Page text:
While they spoke to a much smaller crowd than former President Bill Clinton did the day before, political strategists James Carville and Karl Rove closed out the HIMSS annual conference and exhibition in lively fashion, and may have engaged the audience more than the former president did—even if their discussion barely mentioned health information technology.
Rove, the former deputy chief of staff for President George W. Bush, started by giving a plug to Dooky Chase's Restaurant, a local favorite. He later made a passing reference to how he thinks health IT could play a role in keeping healthcare costs down. Carville, a Louisiana native and a former Clinton adviser, told how he was involved in a "hackathon," where participating IT experts competed to create a winning mobile telephone application to be used during the Super Bowl held last month in New Orleans. The winning app was one that allowed tourists to tip street musicians using their cellphones, Carville said.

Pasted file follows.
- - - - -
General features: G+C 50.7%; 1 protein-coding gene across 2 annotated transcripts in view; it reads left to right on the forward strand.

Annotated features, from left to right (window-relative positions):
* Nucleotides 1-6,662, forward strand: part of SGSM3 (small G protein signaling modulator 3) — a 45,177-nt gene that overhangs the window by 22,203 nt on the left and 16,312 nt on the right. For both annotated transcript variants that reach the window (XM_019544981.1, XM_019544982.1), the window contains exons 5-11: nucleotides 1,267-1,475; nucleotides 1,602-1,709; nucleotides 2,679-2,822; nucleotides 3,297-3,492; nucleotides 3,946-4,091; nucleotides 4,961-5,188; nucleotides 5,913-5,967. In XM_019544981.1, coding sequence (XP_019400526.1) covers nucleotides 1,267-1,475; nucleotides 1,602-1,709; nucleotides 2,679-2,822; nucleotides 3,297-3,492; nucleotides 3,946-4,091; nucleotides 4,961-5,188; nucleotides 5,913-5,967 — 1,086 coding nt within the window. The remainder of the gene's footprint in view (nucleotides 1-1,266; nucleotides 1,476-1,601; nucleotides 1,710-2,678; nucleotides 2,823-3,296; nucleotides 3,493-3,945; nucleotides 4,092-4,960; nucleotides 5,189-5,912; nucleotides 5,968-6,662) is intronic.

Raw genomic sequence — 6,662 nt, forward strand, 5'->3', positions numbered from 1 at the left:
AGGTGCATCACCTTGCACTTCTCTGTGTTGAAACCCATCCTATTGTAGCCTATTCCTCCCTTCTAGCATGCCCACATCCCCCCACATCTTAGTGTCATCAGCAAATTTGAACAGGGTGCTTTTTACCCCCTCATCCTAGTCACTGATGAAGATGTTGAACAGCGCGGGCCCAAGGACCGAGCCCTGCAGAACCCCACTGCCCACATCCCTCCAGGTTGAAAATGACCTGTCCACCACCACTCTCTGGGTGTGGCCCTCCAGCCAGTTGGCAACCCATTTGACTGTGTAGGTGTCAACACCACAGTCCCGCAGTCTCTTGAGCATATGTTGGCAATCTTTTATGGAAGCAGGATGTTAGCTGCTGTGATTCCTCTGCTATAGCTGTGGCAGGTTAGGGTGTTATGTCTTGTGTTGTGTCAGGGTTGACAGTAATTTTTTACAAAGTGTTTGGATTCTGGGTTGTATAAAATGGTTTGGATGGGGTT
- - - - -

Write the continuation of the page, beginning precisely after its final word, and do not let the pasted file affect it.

Carville, who now teaches at Tulane University in New Orleans, also told how the city appreciates that HIMSS brought almost 35,000 people to its restaurants and hotels.
"This is an enormous event for our city," Carville said. "You're the Super Bowl of conventions."